Memorandum submitted by the Biotechnology and Biological Sciences Research Council (BBSRC) (SFS 50)


Summary and main messages


BBSRC is the UK's leading public funder of research underpinning agriculture and food supply, and plays a key role in supporting relevant science through universities and the BBSRC research institutes.

Climate and other environmental change are important factors but food security must also be considered more widely.

BBSRC research institutes are a key resource and national asset, central to the UK's capability to respond to the challenges ahead.

Improvements are needed in the translation of underpinning science into practical applications: Defra and the Technology Strategy Board must play a leading role in partnership with BBSRC.

Substantial and sustained new funding for research and training from the public (research councils, government departments) and private sectors will be essential to deliver basic and applied research and to ensure its translation into practice.

There is a need for better coordination across research funders, including more leadership from Defra as the responsible government department.




1. The Biotechnology and Biological Sciences Research Council (BBSRC[1]) is the UK's leading public funder of research and postgraduate training in the non-medical biosciences, including agriculture, food, and diet and health. Embedded within our strong ethos of excellence in research we actively promote knowledge transfer from basic research to applications in industry, policy and public services, and foster public engagement across the biosciences.

2. This response should be read in conjunction with the submission from Research Councils UK, to which BBSRC contributed and which addresses each of the questions posed by the EFRA Committee. In addition, four BBSRC research institutes have submitted separate evidence that each provide more detailed scientific perspectives, in particular on animal diseases (Institute for Animal Health), crop production (John Innes Centre and Rothamsted Research) and food safety and nutrition (Institute of Food Research).

The challenge of food security

3. We strongly welcome this inquiry by the EFRA Committee. Future food security for the UK and globally is a crucially important and wide-ranging issue that requires coordinated approaches across government, industry and other stakeholders. Research and skilled people will be essential to meet the significant challenges ahead.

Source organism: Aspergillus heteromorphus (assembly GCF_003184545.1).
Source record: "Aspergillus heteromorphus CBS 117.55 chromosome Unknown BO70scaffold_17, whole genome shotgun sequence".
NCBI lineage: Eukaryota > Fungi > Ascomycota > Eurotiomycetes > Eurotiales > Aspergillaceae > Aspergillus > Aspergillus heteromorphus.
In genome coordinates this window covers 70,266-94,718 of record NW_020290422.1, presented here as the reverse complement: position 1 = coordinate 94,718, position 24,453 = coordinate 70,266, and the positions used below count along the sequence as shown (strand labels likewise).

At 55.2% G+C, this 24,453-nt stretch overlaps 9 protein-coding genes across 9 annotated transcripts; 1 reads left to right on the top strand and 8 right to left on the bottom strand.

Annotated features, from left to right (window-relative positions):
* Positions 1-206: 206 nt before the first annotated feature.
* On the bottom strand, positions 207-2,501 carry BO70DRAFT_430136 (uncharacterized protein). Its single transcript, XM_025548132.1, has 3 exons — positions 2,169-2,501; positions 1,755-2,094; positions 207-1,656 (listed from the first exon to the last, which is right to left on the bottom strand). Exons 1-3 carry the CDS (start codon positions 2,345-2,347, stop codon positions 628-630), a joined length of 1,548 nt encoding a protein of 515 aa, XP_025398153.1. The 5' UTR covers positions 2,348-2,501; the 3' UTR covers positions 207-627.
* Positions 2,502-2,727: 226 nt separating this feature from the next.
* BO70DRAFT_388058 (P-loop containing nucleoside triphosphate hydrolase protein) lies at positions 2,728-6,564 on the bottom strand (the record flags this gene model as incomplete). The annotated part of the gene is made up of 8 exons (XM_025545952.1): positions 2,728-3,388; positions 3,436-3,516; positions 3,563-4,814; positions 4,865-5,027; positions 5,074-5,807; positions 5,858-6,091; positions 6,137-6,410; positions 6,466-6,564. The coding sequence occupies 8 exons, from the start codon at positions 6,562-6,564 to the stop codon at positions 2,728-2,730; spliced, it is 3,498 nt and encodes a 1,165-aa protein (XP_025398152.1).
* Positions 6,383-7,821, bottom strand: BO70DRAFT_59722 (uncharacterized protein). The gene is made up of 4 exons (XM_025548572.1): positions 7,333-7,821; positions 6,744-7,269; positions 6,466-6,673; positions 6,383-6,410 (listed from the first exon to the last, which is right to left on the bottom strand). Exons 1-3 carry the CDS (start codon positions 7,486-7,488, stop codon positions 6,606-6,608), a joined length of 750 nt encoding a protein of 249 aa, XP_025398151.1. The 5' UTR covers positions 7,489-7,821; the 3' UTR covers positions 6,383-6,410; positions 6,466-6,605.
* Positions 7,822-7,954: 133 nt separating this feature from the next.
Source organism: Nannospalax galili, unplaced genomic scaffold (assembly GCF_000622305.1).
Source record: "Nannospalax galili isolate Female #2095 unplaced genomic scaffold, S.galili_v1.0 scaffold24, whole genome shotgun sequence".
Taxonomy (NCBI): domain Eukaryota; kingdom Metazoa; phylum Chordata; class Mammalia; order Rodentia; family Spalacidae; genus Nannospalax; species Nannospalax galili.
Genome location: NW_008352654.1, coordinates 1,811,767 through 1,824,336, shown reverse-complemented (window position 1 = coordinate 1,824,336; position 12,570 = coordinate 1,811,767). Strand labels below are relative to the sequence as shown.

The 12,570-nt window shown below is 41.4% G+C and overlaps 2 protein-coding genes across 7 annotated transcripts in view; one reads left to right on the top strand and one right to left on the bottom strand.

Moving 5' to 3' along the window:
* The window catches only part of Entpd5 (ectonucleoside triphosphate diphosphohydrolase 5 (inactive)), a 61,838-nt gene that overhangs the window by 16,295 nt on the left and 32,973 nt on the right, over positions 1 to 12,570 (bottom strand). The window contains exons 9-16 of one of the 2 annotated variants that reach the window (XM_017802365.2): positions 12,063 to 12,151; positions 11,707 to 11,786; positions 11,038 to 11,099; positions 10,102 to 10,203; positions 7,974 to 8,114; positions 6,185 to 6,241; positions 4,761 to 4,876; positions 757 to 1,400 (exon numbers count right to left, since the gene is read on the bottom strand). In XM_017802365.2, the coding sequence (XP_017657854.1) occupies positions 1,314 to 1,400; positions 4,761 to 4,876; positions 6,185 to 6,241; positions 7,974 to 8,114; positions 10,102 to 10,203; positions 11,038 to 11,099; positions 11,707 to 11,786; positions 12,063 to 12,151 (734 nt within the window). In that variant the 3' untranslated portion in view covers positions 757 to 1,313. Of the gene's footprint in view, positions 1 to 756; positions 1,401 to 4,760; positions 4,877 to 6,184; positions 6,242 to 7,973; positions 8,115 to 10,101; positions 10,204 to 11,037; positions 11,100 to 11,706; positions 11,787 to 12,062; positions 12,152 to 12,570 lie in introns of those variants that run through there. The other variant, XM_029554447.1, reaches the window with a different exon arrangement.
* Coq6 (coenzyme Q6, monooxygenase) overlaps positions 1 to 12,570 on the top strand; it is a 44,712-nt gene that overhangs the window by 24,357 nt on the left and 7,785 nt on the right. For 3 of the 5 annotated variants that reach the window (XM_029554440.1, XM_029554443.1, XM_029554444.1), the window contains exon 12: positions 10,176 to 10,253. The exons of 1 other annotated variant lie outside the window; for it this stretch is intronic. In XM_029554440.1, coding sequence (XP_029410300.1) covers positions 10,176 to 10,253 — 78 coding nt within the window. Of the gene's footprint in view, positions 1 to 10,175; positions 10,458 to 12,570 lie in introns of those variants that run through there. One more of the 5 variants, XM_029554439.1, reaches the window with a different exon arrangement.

4. Food security is not simply about climate and environmental change. If we had no climate change then, as the Government's Chief Scientific Adviser has made clear, mankind would still be faced with a significant food security challenge - for example through global population growth, changing demographics and competition for land. But factors such as climate change exacerbate the problem through additional threats to food production.

5. While crop production and the security of grain supplies have received much attention, we emphasise that food production and security (and the underlying research needs) must be considered more widely. Crop production depends on sustainable management of agricultural land and soils. Also centrally important is the production of animals for food (including farm animals, aquaculture and fisheries). The understanding, prediction and control of pests and diseases of livestock and crops are further vital topics, particularly in the context of climate change that is likely to lead to changes in the distribution of disease-causing organisms and/or their vectors (insects, etc) (see BBSRC institutes, below).

6. Food security drivers and associated research needs need to be considered at UK, European and global levels, while recognising that all are inter-related. Furthermore, the security of food supplies must be considered in the broader context of global production and international trade; storage, distribution and transport; food processing, manufacture, preservation and reducing waste. Food safety must be maintained throughout the supply chain. The relation between diet and health must be better understood as part of the context of providing increased supplies of nutritious food.

7. A further aspect of the broader context is that food security depends on energy, water and other inputs such as fertilisers and pesticides - directly for food production and also as fuel etc needed for food processing and supply chains.

Role of BBSRC

8. BBSRC, as the principal public funder of research related to food production and security, supports fundamental, strategic and applied research and postgraduate training that underpins agriculture and food supply. This continues a long history in the UK of high quality research related to agriculture and food, funded largely by BBSRC and its predecessors.